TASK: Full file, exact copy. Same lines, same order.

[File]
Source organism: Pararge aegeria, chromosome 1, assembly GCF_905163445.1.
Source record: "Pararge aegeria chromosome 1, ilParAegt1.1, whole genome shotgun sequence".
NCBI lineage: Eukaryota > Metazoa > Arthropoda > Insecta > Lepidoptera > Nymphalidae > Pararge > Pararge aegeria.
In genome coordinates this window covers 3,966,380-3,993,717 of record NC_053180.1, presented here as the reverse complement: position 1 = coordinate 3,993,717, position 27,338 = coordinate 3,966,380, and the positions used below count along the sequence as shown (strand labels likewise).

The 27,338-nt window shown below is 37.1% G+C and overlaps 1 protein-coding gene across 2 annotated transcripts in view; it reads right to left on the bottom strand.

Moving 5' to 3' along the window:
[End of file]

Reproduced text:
Source organism: Pararge aegeria, chromosome 1, assembly GCF_905163445.1.
Source record: "Pararge aegeria chromosome 1, ilParAegt1.1, whole genome shotgun sequence".
NCBI lineage: Eukaryota > Metazoa > Arthropoda > Insecta > Lepidoptera > Nymphalidae > Pararge > Pararge aegeria.
In genome coordinates this window covers 3,966,380-3,993,717 of record NC_053180.1, presented here as the reverse complement: position 1 = coordinate 3,993,717, position 27,338 = coordinate 3,966,380, and the positions used below count along the sequence as shown (strand labels likewise).

The 27,338-nt window shown below is 37.1% G+C and overlaps 1 protein-coding gene across 2 annotated transcripts in view; it reads right to left on the bottom strand.

Moving 5' to 3' along the window: